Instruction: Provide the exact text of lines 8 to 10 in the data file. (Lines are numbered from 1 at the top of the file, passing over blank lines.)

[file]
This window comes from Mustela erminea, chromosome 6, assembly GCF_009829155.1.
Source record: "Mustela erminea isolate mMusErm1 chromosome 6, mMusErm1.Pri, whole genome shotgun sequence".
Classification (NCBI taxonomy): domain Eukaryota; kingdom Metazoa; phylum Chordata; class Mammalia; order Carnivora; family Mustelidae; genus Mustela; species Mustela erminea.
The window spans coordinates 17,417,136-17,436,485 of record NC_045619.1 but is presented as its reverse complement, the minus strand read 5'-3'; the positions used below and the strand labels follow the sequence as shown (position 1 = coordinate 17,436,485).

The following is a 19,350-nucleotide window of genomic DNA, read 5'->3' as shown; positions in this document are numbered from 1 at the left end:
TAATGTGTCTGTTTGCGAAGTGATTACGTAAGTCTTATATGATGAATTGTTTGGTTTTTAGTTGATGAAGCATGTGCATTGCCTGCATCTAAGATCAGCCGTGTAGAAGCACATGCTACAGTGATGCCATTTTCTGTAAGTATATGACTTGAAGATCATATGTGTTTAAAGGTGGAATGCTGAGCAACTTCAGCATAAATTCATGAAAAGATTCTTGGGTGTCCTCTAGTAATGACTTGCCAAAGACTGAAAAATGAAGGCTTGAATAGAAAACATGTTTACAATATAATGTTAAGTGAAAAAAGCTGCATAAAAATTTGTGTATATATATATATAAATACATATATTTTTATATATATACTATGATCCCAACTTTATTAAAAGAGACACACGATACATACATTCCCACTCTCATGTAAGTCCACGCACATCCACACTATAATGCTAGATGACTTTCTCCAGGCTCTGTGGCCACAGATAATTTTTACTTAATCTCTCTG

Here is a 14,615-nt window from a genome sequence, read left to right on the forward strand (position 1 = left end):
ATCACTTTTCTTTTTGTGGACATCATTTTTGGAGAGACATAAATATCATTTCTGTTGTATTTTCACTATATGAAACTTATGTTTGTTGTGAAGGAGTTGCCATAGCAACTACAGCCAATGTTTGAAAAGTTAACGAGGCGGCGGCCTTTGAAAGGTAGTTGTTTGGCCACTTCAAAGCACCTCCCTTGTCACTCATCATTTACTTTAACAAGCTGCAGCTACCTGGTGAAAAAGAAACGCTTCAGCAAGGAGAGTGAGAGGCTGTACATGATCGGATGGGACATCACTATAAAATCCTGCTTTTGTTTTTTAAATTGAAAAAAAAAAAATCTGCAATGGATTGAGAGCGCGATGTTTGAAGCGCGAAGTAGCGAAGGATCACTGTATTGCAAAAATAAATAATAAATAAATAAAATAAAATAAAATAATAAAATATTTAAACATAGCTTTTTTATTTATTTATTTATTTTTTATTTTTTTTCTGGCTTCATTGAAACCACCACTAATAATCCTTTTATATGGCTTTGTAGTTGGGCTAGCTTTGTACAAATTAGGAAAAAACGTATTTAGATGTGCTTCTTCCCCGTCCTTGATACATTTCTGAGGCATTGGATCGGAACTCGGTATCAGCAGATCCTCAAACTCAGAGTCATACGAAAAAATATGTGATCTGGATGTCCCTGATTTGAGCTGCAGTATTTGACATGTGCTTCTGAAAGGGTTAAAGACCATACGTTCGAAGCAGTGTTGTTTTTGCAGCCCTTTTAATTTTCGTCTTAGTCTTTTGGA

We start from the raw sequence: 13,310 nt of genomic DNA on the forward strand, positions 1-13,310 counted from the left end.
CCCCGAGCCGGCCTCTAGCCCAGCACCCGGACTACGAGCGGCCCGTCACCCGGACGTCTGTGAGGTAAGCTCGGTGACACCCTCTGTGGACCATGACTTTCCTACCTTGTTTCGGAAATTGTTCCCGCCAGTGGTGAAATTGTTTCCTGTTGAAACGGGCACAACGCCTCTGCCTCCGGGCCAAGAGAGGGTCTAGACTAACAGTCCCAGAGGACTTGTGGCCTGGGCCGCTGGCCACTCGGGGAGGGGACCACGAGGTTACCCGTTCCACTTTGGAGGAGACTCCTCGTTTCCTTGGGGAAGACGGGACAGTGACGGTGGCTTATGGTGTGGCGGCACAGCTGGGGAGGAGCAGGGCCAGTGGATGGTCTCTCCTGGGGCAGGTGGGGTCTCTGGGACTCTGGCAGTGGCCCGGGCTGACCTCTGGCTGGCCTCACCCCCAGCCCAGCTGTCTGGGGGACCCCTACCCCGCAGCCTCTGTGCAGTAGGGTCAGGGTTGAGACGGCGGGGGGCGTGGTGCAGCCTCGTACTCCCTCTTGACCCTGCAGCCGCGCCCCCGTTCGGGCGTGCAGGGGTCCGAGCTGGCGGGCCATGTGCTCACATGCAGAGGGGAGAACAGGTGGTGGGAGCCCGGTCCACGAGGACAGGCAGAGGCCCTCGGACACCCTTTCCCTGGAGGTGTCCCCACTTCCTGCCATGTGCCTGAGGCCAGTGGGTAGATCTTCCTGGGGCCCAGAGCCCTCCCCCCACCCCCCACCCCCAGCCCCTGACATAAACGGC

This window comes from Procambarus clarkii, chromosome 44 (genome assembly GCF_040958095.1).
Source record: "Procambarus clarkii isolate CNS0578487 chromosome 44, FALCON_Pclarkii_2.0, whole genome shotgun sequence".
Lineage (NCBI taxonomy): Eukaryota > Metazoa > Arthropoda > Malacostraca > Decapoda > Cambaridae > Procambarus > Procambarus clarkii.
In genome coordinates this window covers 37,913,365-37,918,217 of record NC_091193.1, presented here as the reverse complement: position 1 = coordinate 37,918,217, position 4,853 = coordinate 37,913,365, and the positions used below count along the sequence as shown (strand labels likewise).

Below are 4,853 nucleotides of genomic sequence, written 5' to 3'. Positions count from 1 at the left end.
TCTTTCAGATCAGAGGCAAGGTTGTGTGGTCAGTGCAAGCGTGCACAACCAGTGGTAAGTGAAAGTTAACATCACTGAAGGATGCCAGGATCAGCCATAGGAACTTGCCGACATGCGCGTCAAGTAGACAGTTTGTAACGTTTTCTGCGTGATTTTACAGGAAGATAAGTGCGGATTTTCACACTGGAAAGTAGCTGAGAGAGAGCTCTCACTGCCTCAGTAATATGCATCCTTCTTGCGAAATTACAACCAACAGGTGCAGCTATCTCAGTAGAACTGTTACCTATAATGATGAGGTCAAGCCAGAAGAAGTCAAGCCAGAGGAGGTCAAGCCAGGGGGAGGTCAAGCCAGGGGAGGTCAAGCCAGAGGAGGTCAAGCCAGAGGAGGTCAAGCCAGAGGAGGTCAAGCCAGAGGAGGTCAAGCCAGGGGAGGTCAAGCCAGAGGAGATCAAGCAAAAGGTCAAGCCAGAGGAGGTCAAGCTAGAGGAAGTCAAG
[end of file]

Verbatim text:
ATCACTTTTCTTTTTGTGGACATCATTTTTGGAGAGACATAAATATCATTTCTGTTGTATTTTCACTATATGAAACTTATGTTTGTTGTGAAGGAGTTGCCATAGCAACTACAGCCAATGTTTGAAAAGTTAACGAGGCGGCGGCCTTTGAAAGGTAGTTGTTTGGCCACTTCAAAGCACCTCCCTTGTCACTCATCATTTACTTTAACAAGCTGCAGCTACCTGGTGAAAAAGAAACGCTTCAGCAAGGAGAGTGAGAGGCTGTACATGATCGGATGGGACATCACTATAAAATCCTGCTTTTGTTTTTTAAATTGAAAAAAAAAAAATCTGCAATGGATTGAGAGCGCGATGTTTGAAGCGCGAAGTAGCGAAGGATCACTGTATTGCAAAAATAAATAATAAATAAATAAAATAAAATAAAATAATAAAATATTTAAACATAGCTTTTTTATTTATTTATTTATTTTTTATTTTTTTTCTGGCTTCATTGAAACCACCACTAATAATCCTTTTATATGGCTTTGTAGTTGGGCTAGCTTTGTACAAATTAGGAAAAAACGTATTTAGATGTGCTTCTTCCCCGTCCTTGATACATTTCTGAGGCATTGGATCGGAACTCGGTATCAGCAGATCCTCAAACTCAGAGTCATACGAAAAAATATGTGATCTGGATGTCCCTGATTTGAGCTGCAGTATTTGACATGTGCTTCTGAAAGGGTTAAAGACCATACGTTCGAAGCAGTGTTGTTTTTGCAGCCCTTTTAATTTTCGTCTTAGTCTTTTGGA

We start from the raw sequence: 13,310 nt of genomic DNA on the forward strand, positions 1-13,310 counted from the left end.
CCCCGAGCCGGCCTCTAGCCCAGCACCCGGACTACGAGCGGCCCGTCACCCGGACGTCTGTGAGGTAAGCTCGGTGACACCCTCTGTGGACCATGACTTTCCTACCTTGTTTCGGAAATTGTTCCCGCCAGTGGTGAAATTGTTTCCTGTTGAAACGGGCACAACGCCTCTGCCTCCGGGCCAAGAGAGGGTCTAGACTAACAGTCCCAGAGGACTTGTGGCCTGGGCCGCTGGCCACTCGGGGAGGGGACCACGAGGTTACCCGTTCCACTTTGGAGGAGACTCCTCGTTTCCTTGGGGAAGACGGGACAGTGACGGTGGCTTATGGTGTGGCGGCACAGCTGGGGAGGAGCAGGGCCAGTGGATGGTCTCTCCTGGGGCAGGTGGGGTCTCTGGGACTCTGGCAGTGGCCCGGGCTGACCTCTGGCTGGCCTCACCCCCAGCCCAGCTGTCTGGGGGACCCCTACCCCGCAGCCTCTGTGCAGTAGGGTCAGGGTTGAGACGGCGGGGGGCGTGGTGCAGCCTCGTACTCCCTCTTGACCCTGCAGCCGCGCCCCCGTTCGGGCGTGCAGGGGTCCGAGCTGGCGGGCCATGTGCTCACATGCAGAGGGGAGAACAGGTGGTGGGAGCCCGGTCCACGAGGACAGGCAGAGGCCCTCGGACACCCTTTCCCTGGAGGTGTCCCCACTTCCTGCCATGTGCCTGAGGCCAGTGGGTAGATCTTCCTGGGGCCCAGAGCCCTCCCCCCACCCCCCACCCCCAGCCCCTGACATAAACGGC